Parsley is a herb abundant in vitamin A, C and iron. Parsley thrives in ordinary soil with a substantial amount of sunlight, approximately 6-8 hours of sunlight a day, so it is one of the easiest sweet herbs to grow. Turn the pot every few days to prevent the herb from leaning toward the sun.
The best soil for parsley is the one supplied with humus, preferably from decaying leguminous (beans, peas, clover, alfalfa and others) crops. It is not water-tolerable, but it can easily be avoided with a sunny spot.
Note that improper pot drainage can be an issue, so if you notice the herb’s leaves become dry, do the following trick: put the planter on some pebbles to make sure water drains onto them. They will hold heat well, but if combined with water, they can also create humidity, vital for parsley to thrive. Due to the steam and humidity from cooking, growing parsley in the kitchen can be really effective.
If you have enough light, basil is one of the easier herbs to grow indoors. This herb is a true sun-lover, give it four hours of light a day, and it will thrive. Plant it in well-drained, nutrient-rich soil. Also, make sure pots provide adequate drainage, as it is not water-tolerant.
In order to grow basil indoors, you need fertilizing, pruning, keeping insects away and watering Growing basil from seeds will take longer, so if you start with a starter plant, you will cultivate it sooner.
If it’s provided with the right conditions, your chives can grow all year long, and it will offer a handy and easy way to season your food and brighten your space. Cultivating chives from seed can be irritating as well as time-consuming for beginners, since the sprouts take a long time to grow into a plant.
Water the herb when the soil is dry to the touch on the top. Spread the seeds in a 6-inch clay pot filled with pre-moistened well-draining potting soil. Cover with a ¼ inch of the pre-moistened soil and place in a sunny spot.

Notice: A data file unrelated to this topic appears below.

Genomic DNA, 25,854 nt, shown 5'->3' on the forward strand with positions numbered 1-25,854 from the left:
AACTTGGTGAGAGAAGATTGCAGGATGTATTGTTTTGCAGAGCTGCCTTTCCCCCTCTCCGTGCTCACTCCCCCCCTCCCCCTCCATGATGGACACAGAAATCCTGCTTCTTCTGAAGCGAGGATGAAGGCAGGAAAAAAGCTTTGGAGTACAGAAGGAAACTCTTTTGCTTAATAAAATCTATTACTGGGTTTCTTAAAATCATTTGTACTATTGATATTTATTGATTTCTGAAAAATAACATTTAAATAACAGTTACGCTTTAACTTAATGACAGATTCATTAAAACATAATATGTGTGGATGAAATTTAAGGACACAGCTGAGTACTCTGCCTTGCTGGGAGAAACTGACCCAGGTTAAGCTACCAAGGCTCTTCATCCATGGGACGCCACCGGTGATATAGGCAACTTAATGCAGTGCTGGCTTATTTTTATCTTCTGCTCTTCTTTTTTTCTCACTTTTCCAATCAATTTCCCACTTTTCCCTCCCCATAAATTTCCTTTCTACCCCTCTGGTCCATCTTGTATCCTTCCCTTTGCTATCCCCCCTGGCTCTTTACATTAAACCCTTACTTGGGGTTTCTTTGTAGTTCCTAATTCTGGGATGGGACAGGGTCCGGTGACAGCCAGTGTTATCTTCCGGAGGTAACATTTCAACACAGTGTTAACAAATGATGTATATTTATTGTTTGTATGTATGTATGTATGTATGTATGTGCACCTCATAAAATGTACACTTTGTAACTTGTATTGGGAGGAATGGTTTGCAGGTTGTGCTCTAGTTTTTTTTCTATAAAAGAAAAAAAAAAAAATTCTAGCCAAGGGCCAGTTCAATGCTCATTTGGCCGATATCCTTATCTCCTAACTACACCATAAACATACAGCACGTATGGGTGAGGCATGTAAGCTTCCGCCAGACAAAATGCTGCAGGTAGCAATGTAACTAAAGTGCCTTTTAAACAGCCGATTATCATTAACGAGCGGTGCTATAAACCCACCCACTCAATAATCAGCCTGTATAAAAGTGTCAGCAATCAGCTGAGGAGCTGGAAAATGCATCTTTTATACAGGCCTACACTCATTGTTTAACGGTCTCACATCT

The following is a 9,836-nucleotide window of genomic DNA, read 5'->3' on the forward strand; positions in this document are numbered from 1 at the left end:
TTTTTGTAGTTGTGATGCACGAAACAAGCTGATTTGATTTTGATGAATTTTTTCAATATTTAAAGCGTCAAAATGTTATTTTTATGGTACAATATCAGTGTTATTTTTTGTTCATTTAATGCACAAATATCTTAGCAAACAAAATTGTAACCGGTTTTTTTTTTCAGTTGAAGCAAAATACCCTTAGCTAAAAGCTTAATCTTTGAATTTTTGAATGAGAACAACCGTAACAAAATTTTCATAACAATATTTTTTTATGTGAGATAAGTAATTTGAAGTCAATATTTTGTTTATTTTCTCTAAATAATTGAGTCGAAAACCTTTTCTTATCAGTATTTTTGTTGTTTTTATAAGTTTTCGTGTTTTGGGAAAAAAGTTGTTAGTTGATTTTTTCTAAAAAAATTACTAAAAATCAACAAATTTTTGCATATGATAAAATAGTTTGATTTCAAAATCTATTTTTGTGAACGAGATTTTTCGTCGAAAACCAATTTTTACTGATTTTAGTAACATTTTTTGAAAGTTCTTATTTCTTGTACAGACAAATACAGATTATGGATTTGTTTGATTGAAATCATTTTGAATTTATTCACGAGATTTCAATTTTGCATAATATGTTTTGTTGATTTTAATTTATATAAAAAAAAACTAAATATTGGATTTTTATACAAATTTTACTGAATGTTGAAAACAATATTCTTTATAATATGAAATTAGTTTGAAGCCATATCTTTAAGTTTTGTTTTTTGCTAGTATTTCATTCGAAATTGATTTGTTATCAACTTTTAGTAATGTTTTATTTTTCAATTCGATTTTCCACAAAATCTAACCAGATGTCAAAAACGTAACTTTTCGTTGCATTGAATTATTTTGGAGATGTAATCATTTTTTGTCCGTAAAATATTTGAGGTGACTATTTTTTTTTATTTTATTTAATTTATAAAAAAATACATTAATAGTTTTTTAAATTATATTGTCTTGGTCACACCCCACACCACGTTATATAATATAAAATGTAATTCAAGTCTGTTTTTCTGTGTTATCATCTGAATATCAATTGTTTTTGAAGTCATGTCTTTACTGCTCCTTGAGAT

It would be very effective if you moisten the seeds occasionally with a mist of water until they start sprouting.
The growing of mint at home is extremely easy, you can grow them a pot of soil or even in a bottle of water. If you are a beginner, find a container with adequate drainage for healthy plant growth. As mint likes regular water, water it well after planting and place it in an area with indirect light.
You can harvest mint leaves at any size by pinching off stems. For a large harvest, wait until just before the plant blooms, when the flavor is most intense, and then cut the whole plant to just above the first or second set of leaves. During this, remove the yellowing lower leaves and promote bushier growth. Three such harvests per season are typical for mint.
Cilantro is more dependent on water than sun. Namely, it thrives in a cooler temperature. Therefore, water your cilantro only when the soil is dry to the touch, which is more often in the summer months. Make sure water drains out every time you water, since it is more important to water it thoroughly, than frequently.
Cilantro herbs have long taproots and don’t like to be reported or disturbed. Hence, choose a free-draining potting soil for your herb.